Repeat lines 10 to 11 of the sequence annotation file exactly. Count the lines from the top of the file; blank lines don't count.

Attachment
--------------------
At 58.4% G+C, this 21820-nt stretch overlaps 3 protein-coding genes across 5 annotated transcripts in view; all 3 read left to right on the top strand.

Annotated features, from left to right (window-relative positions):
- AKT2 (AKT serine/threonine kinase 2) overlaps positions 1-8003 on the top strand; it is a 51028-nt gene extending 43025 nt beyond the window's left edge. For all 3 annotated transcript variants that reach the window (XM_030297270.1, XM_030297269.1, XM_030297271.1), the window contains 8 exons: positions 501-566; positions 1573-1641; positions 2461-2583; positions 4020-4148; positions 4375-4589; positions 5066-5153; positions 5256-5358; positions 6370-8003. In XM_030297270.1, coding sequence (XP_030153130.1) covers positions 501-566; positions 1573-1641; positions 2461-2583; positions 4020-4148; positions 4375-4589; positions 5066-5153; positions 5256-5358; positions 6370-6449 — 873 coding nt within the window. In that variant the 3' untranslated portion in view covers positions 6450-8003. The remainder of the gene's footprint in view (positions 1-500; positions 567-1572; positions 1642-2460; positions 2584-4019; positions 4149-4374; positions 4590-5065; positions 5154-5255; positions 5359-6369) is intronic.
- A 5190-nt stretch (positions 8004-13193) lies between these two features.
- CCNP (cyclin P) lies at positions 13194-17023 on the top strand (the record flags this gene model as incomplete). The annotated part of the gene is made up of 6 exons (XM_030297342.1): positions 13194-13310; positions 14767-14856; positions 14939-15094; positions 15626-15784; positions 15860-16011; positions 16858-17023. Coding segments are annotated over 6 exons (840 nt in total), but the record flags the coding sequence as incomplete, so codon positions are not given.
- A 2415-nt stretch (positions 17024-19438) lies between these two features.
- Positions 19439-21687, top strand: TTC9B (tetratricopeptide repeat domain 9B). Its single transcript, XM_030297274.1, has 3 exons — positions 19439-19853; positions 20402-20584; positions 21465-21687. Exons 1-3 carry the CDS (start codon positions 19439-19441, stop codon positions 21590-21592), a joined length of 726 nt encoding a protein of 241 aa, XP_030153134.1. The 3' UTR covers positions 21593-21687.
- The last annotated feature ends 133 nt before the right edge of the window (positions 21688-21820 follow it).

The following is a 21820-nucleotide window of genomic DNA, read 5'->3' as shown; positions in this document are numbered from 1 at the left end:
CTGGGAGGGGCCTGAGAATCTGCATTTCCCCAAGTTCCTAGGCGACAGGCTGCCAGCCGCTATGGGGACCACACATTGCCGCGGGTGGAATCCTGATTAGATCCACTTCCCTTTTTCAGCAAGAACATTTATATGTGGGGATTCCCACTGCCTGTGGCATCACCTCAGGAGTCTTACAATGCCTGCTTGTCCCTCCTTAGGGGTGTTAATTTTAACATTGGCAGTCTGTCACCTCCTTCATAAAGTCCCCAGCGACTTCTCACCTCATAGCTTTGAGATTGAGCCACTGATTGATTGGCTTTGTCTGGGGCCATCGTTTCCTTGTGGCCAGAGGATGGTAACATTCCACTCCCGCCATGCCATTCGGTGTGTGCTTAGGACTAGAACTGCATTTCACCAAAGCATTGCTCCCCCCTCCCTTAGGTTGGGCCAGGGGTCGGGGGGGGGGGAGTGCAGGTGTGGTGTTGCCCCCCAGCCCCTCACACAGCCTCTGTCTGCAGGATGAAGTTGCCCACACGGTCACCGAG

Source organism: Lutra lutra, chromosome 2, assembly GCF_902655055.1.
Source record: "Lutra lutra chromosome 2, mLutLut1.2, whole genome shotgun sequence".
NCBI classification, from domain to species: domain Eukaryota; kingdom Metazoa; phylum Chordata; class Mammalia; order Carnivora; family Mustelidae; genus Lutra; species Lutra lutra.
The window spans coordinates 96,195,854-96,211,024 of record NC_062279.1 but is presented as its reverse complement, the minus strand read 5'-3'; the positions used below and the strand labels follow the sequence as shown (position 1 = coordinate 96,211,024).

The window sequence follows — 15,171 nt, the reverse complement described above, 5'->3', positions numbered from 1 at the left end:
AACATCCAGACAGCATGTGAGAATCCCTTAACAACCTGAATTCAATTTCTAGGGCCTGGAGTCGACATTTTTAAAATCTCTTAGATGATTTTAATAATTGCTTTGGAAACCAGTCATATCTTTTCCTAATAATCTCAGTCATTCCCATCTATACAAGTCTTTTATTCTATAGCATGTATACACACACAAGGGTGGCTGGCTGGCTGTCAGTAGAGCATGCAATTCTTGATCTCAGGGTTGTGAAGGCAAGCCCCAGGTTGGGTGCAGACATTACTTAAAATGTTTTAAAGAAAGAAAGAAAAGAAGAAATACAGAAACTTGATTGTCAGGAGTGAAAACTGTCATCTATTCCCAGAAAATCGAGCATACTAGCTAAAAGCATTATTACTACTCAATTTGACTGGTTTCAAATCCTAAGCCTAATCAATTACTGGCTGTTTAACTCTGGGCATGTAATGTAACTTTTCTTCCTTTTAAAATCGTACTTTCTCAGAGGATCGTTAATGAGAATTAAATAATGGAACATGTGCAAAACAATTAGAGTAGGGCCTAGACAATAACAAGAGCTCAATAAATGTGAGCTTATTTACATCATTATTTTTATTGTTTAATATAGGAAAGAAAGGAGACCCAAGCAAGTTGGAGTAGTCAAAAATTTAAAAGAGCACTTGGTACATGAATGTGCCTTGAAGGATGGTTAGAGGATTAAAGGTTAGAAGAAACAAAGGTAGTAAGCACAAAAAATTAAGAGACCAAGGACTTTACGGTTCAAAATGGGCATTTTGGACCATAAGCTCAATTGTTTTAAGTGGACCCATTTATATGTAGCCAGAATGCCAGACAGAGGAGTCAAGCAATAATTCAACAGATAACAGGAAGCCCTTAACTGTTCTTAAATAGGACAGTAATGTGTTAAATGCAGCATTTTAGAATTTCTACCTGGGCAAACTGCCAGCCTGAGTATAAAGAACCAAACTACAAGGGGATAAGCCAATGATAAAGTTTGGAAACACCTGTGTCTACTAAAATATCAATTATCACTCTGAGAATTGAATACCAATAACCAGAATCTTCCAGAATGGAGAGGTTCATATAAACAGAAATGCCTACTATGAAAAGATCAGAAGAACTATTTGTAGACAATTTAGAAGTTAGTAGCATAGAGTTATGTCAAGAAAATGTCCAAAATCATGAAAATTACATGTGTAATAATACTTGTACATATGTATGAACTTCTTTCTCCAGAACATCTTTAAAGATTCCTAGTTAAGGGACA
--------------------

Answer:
CTGGGAGGGGCCTGAGAATCTGCATTTCCCCAAGTTCCTAGGCGACAGGCTGCCAGCCGCTATGGGGACCACACATTGCCGCGGGTGGAATCCTGATTAGATCCACTTCCCTTTTTCAGCAAGAACATTTATATGTGGGGATTCCCACTGCCTGTGGCATCACCTCAGGAGTCTTACAATGCCTGCTTGTCCCTCCTTAGGGGTGTTAATTTTAACATTGGCAGTCTGTCACCTCCTTCATAAAGTCCCCAGCGACTTCTCACCTCATAGCTTTGAGATTGAGCCACTGATTGATTGGCTTTGTCTGGGGCCATCGTTTCCTTGTGGCCAGAGGATGGTAACATTCCACTCCCGCCATGCCATTCGGTGTGTGCTTAGGACTAGAACTGCATTTCACCAAAGCATTGCTCCCCCCTCCCTTAGGTTGGGCCAGGGGTCGGGGGGGGGGGAGTGCAGGTGTGGTGTTGCCCCCCAGCCCCTCACACAGCCTCTGTCTGCAGGATGAAGTTGCCCACACGGTCACCGAG

Source organism: Lutra lutra, chromosome 2, assembly GCF_902655055.1.